Penalties are given to players, in progressive format, for fouls that require more punishment than just a free-throw. "Actions" directed mainly at the opponent and not the ball (such as reaching around, holding, pushing, hitting, tripping, or jumping into opponent) as well as contact from the side or from behind a player are all considered illegal and subject to penalty. Any infraction that prevents a clear scoring opportunity, will result in a seven-meter penalty shot.
Typically the referee will give a warning yellow card for an illegal action, but if the contact was particularly dangerous the referee can forego the warning for an immediate two-minute suspension. A player can only get two warnings before receiving a two minute suspension. One player is only permitted three 2-minute suspensions; after that he/she will be shown the red card.
A red card results in an ejection from the game and a two minute penalty for the team. A player may receive a red card directly for particularly rough penalties. For instance any contact from behind during a fast break is now being treated with a red card. A red carded player has to leave the playing area completely. A player who is disqualified may be substituted with another player after the two minute penalty is served. A Coach/Official can also be penalized progressively. Any coach/official who receives a 2-minute suspension will have to pull out one of his players for two minutes - note: the player is not the one punished and can be substituted in again, because the main penalty is the team playing with a man less than the other.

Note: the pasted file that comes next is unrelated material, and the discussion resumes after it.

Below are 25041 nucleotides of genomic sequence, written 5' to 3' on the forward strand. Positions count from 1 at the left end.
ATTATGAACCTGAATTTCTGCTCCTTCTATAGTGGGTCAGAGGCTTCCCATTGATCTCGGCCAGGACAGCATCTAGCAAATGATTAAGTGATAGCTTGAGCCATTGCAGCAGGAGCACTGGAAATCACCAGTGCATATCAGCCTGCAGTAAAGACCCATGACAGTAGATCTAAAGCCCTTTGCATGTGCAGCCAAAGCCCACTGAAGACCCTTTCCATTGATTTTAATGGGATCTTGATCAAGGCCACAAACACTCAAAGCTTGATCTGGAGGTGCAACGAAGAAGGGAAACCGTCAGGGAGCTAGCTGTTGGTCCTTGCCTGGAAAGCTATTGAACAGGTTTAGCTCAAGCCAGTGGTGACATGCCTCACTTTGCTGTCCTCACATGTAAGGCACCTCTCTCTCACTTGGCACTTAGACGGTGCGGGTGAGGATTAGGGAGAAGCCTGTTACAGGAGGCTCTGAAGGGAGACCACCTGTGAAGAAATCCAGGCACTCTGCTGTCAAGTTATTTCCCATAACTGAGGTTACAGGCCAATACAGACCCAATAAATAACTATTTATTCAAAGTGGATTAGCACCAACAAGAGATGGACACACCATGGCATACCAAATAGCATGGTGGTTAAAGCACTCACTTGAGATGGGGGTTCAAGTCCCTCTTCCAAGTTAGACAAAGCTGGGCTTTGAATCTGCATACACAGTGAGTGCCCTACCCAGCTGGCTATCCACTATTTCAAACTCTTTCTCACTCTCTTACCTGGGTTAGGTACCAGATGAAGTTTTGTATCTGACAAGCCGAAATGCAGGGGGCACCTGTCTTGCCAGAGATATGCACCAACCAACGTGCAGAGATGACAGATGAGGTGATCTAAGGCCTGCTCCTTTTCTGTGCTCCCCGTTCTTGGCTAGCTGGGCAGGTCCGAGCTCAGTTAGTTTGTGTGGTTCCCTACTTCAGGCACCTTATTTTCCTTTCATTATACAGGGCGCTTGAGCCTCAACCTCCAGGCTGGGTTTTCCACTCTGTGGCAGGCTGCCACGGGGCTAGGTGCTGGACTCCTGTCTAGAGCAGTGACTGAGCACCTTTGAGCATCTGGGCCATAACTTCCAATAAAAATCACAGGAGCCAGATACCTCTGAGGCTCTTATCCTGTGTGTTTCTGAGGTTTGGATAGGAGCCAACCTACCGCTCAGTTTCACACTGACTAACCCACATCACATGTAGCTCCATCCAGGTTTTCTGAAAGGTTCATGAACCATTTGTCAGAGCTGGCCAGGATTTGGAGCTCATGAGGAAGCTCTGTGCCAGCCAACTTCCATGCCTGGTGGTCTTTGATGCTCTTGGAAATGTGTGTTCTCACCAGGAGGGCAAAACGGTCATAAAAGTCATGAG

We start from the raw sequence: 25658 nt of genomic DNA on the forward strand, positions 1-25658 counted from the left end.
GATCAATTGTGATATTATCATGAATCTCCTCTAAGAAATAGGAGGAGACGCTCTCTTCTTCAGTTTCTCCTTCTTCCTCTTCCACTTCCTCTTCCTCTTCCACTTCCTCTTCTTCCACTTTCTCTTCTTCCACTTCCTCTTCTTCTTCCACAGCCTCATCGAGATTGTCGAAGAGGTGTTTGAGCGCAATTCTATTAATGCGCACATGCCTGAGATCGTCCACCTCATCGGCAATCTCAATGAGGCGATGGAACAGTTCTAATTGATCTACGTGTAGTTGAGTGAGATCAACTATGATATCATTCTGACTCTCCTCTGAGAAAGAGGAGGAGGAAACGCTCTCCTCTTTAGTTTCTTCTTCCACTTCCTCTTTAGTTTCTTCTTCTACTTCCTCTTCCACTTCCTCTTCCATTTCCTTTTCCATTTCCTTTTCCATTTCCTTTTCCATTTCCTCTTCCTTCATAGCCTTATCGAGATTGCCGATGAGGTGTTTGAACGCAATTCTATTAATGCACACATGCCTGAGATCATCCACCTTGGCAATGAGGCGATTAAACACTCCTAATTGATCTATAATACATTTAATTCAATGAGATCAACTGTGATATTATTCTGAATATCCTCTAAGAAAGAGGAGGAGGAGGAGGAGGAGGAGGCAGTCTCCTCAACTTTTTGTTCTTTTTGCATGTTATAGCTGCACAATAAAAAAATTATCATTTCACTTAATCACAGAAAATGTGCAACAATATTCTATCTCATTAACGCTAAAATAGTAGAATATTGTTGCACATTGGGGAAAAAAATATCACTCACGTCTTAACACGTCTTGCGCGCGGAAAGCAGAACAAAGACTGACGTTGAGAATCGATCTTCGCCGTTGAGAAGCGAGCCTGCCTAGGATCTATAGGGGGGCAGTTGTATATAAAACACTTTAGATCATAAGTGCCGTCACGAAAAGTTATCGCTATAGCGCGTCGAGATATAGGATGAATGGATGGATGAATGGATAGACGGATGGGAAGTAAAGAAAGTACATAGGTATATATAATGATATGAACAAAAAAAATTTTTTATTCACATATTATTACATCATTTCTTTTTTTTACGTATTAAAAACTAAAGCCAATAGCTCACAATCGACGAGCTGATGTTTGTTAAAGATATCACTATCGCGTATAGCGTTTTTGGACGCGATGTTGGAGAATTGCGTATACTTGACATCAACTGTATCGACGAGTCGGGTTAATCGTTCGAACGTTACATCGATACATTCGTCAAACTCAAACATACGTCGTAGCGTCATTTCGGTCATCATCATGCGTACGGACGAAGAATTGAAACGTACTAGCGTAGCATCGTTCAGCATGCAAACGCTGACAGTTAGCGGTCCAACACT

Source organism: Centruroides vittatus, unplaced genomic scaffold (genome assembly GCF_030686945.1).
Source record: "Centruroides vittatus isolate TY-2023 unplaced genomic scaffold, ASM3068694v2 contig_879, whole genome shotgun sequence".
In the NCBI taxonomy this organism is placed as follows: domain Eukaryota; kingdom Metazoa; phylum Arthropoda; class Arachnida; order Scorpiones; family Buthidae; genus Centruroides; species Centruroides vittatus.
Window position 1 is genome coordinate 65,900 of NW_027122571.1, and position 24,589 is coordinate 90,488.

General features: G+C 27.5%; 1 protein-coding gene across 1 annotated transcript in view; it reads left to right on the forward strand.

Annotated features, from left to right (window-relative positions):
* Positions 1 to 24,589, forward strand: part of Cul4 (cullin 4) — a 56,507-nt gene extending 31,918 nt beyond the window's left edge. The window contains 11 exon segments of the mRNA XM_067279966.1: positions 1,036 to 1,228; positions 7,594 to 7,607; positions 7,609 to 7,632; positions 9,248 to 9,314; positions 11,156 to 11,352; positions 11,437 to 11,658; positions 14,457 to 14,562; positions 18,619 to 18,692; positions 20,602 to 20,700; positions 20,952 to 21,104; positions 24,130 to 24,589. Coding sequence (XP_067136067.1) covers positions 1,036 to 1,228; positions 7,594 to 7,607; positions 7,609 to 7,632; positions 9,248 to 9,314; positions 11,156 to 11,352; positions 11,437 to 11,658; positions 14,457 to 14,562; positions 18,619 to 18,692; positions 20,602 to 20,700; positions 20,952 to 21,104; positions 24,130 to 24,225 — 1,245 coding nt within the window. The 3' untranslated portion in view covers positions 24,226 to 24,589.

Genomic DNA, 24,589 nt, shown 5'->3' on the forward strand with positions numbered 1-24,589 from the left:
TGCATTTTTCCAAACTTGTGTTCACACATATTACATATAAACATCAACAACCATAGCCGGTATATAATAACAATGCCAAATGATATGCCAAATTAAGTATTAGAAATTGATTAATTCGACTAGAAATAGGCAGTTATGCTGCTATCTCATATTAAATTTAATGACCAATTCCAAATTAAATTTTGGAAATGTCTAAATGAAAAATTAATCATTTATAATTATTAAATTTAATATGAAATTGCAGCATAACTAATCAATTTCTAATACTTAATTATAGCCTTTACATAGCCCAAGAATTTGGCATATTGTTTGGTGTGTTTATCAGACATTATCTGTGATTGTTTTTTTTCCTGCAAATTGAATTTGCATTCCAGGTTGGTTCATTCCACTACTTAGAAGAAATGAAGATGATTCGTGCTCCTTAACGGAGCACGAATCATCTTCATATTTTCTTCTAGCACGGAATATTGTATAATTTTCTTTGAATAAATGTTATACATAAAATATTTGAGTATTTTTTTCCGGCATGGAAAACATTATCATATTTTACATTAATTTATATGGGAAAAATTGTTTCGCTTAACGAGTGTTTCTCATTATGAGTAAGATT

If a player assaults a referee, an opponent or any other person, the referee can expel the player forming a cross over his head with his arms, which will tell the player that he/she will have to leave the game completely and his team will have to play a man down for the remainder of the game. This expulsion is the most severe penalty possible in handball.
After having lost the ball during an attack, the ball has to be laid down quickly or else the player not following this rule will face a 2-minute suspension. Also gesticulating or verbally questioning the referee's order, as well as arguing with the officials decisions, will normally result in a 2-minute suspension. If it is done in a very provocative way, a player can be given a second 2-minute suspension if he/she does not walk straight off the field to the bench after being given a suspension, or if the referee deems the tempo deliberately slow. Illegal subsitution, any substitution that does not take place in the specified substitution area or where the entering player enters before the exiting player exits is also punishable with a 2 minute suspension.
Team handball defeat leaves player Laura Coenen crushed.(Originated from Colorado Springs Gazette Telegraph)
Jul 28, 1996; ATLANTA _ Laura Coenen held up as bravely as she could, fighting off the agony of this bitter defeat, seeing her fondest Olympic...